Bright Lights, Small City

It was a warm night in August of 1992. Denton Field in Miles City was lit by a full moon and television lights; the field was packed with spectators gathered to see the boxing match of a lifetime — Montana’s Todd “Kid” Foster versus “Jazzy” Jeff Mayweather.

Many would imagine a fight which carried Super Welterweight title possibilities and was being broadcast by ESPN would be held in Las Vegas or Atlantic City, not in a small town in Montana in the middle of a high school football field.

That’s precisely the reason that Miles City filmmaker Mike Mintz is making a documentary about the marquee event.

Miles City residents remember the night like it was yesterday.

“The night of the fight was spectacular. There wasn’t a bug in the air. It was 70 degrees. And the crowd was probably as big of a crowd that I’ve ever seen,” said Kelly Reid, who helped organize the event. “It was just packed. It was just a wild night.”

The evening began with both boxers arriving in horse-drawn carriages. 

Reid and the Cowtown Sports Association were the reason the fight made its way to Miles City.

“There was a small group of Miles City businessmen that brought stuff to Miles City. We saw that ESPN was doing Thursday night fights and Foster fought so we started contacting ESPN and talking to Foster’s guys. We got together for a couple meetings and worked things out over a year. It just happened to be a Mayweather fight,” said Reid. 

The members of the Cowtown Sports Association included Keith Haker, Gary Matthews, Zane Kittleman, Greg Reid, John Etchemendy and Rob Zignego.

“Each member had his own specialty, so we split up what needed to be done,” said Reid. 

Foster, a Great Falls native, was a boxer in the 1980 Olympic Games, falling just short of the medal round. According to Mintz, the filmmaker, Foster had only one professional loss going into the fight.

Mintz said Mayweather was on the rise as a super welterweight fighter, working his way up to a title match.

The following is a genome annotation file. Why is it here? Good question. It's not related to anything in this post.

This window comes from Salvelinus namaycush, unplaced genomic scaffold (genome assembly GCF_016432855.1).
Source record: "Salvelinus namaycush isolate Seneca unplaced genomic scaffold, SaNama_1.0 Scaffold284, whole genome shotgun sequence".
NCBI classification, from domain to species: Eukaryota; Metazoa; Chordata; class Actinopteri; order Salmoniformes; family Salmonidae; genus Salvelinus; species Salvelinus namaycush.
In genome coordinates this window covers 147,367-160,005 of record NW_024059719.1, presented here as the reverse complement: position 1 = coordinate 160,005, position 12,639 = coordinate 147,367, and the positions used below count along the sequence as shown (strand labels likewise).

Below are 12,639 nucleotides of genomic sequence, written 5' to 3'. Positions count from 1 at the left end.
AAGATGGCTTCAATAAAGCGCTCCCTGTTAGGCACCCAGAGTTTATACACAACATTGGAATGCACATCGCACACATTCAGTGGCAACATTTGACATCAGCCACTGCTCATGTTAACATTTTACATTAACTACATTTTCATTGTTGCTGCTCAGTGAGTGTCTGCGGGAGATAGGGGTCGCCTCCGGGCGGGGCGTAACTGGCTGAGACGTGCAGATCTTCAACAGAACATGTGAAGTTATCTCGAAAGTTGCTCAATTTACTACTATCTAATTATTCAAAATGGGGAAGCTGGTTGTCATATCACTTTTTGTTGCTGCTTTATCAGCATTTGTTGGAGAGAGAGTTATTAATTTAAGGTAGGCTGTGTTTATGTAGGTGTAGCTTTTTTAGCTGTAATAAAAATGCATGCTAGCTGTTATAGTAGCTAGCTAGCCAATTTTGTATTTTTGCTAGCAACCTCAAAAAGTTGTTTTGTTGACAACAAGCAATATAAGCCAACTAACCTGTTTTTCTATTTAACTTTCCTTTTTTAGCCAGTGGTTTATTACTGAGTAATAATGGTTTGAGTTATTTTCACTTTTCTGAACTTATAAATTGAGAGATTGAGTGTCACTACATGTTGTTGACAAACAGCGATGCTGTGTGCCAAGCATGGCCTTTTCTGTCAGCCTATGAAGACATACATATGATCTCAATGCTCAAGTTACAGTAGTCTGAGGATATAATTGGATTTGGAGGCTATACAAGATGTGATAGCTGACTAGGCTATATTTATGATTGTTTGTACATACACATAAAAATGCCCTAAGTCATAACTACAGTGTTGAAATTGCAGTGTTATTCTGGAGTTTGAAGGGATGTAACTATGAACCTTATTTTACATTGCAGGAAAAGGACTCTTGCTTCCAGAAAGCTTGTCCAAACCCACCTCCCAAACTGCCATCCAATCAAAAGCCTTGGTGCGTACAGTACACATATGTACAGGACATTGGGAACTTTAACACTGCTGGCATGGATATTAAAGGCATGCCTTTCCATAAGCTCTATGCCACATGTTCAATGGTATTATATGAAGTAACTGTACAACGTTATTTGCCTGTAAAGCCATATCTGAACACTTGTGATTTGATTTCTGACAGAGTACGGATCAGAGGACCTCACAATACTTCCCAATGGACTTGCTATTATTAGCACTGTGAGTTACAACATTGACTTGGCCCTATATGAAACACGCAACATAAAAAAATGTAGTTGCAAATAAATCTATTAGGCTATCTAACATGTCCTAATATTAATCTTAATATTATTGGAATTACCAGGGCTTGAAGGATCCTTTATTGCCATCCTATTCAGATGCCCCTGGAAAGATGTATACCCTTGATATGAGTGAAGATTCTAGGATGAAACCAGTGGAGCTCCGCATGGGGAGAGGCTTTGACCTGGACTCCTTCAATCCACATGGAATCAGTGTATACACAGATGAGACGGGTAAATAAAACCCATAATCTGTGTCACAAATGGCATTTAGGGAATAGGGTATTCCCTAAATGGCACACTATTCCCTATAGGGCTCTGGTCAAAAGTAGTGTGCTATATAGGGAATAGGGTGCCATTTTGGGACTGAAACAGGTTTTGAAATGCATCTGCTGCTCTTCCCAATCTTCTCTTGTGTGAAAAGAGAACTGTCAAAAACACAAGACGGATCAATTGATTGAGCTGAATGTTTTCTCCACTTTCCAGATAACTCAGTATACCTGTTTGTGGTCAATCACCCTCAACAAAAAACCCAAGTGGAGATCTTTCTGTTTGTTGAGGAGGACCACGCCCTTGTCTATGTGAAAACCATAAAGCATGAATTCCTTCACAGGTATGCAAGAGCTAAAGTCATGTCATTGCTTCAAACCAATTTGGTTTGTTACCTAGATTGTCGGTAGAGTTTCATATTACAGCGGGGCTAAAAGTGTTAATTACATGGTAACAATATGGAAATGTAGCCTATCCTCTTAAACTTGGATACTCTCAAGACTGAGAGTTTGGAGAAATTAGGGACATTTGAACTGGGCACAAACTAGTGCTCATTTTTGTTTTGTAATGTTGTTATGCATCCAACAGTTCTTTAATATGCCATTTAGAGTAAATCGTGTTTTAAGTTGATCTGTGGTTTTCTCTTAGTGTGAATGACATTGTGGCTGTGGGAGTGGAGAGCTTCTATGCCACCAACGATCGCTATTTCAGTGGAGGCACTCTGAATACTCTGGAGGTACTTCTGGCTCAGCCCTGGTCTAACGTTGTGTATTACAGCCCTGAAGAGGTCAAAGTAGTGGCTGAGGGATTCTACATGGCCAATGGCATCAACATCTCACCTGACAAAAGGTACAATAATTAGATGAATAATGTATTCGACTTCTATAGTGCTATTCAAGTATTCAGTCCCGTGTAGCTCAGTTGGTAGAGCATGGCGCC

The night of the fight the stadium was packed to capacity.

“No matter who you talk to that was there, they remember it,” said Reid.

According to an old Miles City Star newspaper clipping, to reserved ringside tickets cost $100 each and ringside bleacher seats cost $50. They also offered general admission tickets for $20 that were sold at various locations. 

The event was promoted by Top Rank, Inc., and the Cowtown Sports Association. It was televised on Top Rank’s ESPN boxing program and Barry Tompkins announced the fight. 

The match ended with a big win for Foster. According to the Star, Foster took the win with a technical knockout in the eighth round. 

This fight of a lifetime sparked an idea for Mintz. He decided to create a documentary film about the event.

“The story is really good and interesting,” said Mintz.

“The Kid in the Cowtown,” was written and directed by Mintz through 9-0 Films. 9-0 Films was created for the purpose of making this film. 

The documentary will highlight the process and residents responsible for bringing the fight to Miles City.

According to Mintz, the film has been three years in the making and is a little over 70 percent complete. Currently, production is on hold due to a lack of money. Mintz has started a Kickstarter page to accept donations to cover the remaining costs. The page can be found at www.9-0films.com.

Mintz is working on the possibility of having both Foster and Mayweather in the film. Foster now runs a boxing gym in Great Falls. 

Mayweather has expressed interest but Foster is more hesitant, Mintz said. 

Mintz’s dream for the film is to enter it into several film festivals, like the Big Sky Documentary Film Festival in Bozeman. He’s hoping to have it completed by February. 

“I want it to be seen,” said Mintz. “The biggest dream would be to have it picked up, distributed and maybe [shown] on ESPN.”

Mintz doesn’t plan on stopping after this documentary. He said there are so many more stories from Miles City to be told.